A strong stroke of Asian authenticity is reeling in more discerning Filipinos, laying the foundation for an emerging food capital
If you want to know the next big food trend on this side of the hemisphere, check for flight patterns
It’s obvious. Asian food is in. However, while the world celebrates Nouvelle Filipino dishes in New York’s boroughs and we play around with modernized versions of local stews and Malay braises, there remains a buzzword refusing to go away: authenticity. True, the rules are bending now more than ever. In fact, fusion is no longer reviled like it was a couple of years ago. Young, adventurous chefs are smart yet cautious, carefully tiptoeing the fine line that separates the innovative from the hot messes. Perhaps, it is the blurring of these lines, an embracing of Asian flavors coupled with Western techniques, or vice versa, which spurred the rise of a movement in a different direction.
For Annabelle Chua, CEO of Xiu Fine Cantonese Dining, it was never about following a trend. If there ever was a local clamor for Asian cuisine, she was completely oblivious to it. “We’re just sticking to what we know,” admits Chua, whose family owns Lugang Cafe, Tuan Tuan, and The Dessert Kitchen. While these establishments move freely within different regional Chinese cuisines, Xiu is decidedly traditional Cantonese. After all, it is a joint venture between Chua’s group (she has a different set of partners for Xiu) and Hong Kong restaurant West Villa, a collaboration she says she fought hard to finalize. “They ( West Villa) don’t need us!” she says. “They’re doing well on their own in Hong Kong, they don’t need the Philippine market. However, I think the local restaurant scene needs something like them.”
It’s hard to ignore the glitz of the obligatory crystal chandeliers or the menu that reads like an emperor’s banquet—suckling pig two ways; sautéed lobsters with egg white; scallops in truffle paste; shark’s fin in double-boiled broth. All are prepared according to their Hong Kong partners’ high standards.
Past the shimmering ambience and the ostentatious dishes is Xiu’s devotion to traditional Cantonese cooking ensured by a battalion of chef imports from Guangdong province. This is an element that, despite the elegant trappings, puts them comfortably in the same breath as Makansutra, Singaporean TV personality KF Seetoh’s hawker stall concept. Chef Him Uy de Baron is the only local partner with restaurant experience so he was tasked with heading operations at the sprawling flagship store in SM Megamall. “When the Singaporean partners decided it was time to expand, they explored several prospects—Malaysia, Hong Kong, the Philippines. It was here, they said, that the market seems most vibrant and most appreciative of their concept and cuisine.” It was a year ago when Seetoh got in touch with local food writer and entrepreneur JJ Yulo and, now, Makansutra Hawkers is attracting crowds of both well-traveled locals and expats from the Ortigas business district. When asked if he noticed Asian food is trending, Uy de Baron says “that started more than five years ago with the Japanese food invasion, when
budget airlines made travel available to the growing middle class. Then people started exploring different Southeast Asian countries such as Cambodia and Vietnam where everything’s cheap. That was when we discovered what real pho tastes like, and banh mi, and seafood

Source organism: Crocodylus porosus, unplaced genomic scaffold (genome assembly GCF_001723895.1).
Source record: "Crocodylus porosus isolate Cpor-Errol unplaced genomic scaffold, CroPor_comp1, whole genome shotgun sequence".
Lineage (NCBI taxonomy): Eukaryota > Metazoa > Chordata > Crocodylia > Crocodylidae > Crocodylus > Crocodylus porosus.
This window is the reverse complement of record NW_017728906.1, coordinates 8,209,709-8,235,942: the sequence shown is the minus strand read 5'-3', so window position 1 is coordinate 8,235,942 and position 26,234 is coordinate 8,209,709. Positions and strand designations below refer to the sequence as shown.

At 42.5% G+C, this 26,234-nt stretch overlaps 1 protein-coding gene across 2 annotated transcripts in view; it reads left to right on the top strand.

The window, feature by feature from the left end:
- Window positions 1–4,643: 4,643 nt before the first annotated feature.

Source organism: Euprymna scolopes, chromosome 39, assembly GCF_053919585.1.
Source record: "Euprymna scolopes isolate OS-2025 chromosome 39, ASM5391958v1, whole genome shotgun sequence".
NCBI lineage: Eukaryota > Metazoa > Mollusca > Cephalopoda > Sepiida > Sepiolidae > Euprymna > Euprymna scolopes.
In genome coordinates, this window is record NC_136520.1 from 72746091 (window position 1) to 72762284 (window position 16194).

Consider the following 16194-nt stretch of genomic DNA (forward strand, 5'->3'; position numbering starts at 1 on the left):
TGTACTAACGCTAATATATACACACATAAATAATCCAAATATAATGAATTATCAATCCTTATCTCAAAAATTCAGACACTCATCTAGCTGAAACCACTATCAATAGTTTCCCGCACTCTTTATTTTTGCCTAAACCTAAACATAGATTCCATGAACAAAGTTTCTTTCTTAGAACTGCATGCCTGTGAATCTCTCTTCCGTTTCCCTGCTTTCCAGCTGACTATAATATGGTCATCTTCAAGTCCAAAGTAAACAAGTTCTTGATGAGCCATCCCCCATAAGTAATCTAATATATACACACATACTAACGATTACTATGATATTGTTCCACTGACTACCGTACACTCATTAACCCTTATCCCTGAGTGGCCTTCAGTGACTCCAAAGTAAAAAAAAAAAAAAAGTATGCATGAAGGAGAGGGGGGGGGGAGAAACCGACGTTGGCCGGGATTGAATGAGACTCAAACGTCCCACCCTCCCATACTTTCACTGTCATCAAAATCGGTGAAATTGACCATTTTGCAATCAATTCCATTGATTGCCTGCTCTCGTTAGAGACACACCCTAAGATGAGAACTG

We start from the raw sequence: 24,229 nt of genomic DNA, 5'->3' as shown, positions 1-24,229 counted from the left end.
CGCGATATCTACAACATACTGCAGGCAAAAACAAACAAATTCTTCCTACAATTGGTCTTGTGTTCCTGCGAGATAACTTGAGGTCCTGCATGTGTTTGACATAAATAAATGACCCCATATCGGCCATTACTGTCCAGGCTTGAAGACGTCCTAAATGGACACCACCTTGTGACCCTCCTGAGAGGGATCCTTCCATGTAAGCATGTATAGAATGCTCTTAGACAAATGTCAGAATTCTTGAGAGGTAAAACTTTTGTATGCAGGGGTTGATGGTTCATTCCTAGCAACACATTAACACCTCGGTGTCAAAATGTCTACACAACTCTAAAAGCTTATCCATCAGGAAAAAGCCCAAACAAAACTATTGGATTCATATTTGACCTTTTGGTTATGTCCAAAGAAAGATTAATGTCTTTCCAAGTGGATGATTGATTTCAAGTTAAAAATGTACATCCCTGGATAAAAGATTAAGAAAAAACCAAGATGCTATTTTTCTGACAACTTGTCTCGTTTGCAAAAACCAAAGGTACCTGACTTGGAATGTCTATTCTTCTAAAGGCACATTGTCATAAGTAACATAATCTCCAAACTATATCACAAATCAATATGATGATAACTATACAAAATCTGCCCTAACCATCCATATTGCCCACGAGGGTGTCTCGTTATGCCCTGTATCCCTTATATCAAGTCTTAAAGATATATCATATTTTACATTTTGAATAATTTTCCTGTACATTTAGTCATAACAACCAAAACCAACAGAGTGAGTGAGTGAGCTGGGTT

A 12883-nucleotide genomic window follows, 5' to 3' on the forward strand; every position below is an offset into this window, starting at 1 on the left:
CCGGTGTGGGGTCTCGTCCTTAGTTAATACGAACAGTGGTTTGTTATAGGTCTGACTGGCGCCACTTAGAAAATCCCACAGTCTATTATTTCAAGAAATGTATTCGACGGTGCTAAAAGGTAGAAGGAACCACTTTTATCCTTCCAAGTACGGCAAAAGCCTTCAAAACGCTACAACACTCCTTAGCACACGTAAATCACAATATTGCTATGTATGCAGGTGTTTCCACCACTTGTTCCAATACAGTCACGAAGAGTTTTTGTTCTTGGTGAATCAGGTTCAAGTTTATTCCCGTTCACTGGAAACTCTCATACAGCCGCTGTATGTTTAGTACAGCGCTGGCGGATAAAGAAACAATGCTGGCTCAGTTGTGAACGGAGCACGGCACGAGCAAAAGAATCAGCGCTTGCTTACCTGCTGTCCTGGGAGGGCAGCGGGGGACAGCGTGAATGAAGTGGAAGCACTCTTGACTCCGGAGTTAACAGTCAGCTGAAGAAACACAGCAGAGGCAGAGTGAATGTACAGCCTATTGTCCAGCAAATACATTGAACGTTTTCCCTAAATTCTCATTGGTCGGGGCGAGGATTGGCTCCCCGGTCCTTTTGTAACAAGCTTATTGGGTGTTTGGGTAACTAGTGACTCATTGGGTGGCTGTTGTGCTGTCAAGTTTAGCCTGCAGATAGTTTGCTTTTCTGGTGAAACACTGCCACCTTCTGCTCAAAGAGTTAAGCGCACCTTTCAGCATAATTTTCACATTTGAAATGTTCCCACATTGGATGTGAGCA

laksa. Eventually, what we had locally was no longer good enough. We wanted the real thing.”
True to Form
It is this “real thing” that Xiu offers, at a price of course. Cantonese food in the Philippines has been, for many years now, prominent. However, Chua shares that many local Chinese restaurants are becoming less traditional and willing to bend to the whims and preferences of the Filipino market. “Filipinized,” Chua wrinkles her nose. “Not that it’s a bad thing, but it’s no longer Cantonese.” She further stresses her point by sharing how our local hoisin sauces are too sweet according to their Cantonese chefs. Their sauces are imported from Beijing, where the hoisin is not anywhere near as sugary as the ones locally available. Even the Filipino-Chinese community, whose elders mostly hail from the Fujian province, would have to look elsewhere for regional fare.
Same thing with Filipino hawker fans who have been let down by local offerings for far too long. Makansutra brought in their hawkers from the original branch to train local cooks who will man their stalls in SM Megamall. “There is no central kitchen where everything is prepared beforehand,” Uy de Baron says. “All the cooking takes place in their perspective stall. It’s all specialized.” Therefore, the seafood laksa tastes as it would in the Singapore Makansutra as well as the oyster omelet and chicken and sausage claypot rice. The only stall developed locally is Gooba Hia, a collaboration between Uy de Baron and Yulo, which is their elevated take on beef pares. With the cheaper beef chunks usually reserved for the stew, Uy de Baron added tripe and gelatinous tendon. This can be consumed with Hong Kong noodles or rice, and always with a side of soft-boiled egg. With anise and other Chinese spices more pronounced, the dish sits perfectly at ease in the midst of its Singaporean counterparts.
It’s almost too easy, but it seems that spotting the next trend is as simple as looking where the next cheap flights are. “So many cuisines to be discovered in Asia alone,” Uy de Baron says. “Every province in China has its own specialties. And let’s not forget the Middle East. So many of our OFWs are coming home with a taste for that kind of food.” Chua, too is also not looking far, but looking up. “Elevating Asian cuisine such as Thai and Korean food. So far, we have only been exposed to their street foods. But, if you explore and research, you'll find that there are so many dishes in those countries that are refined and reserved for special occasions.”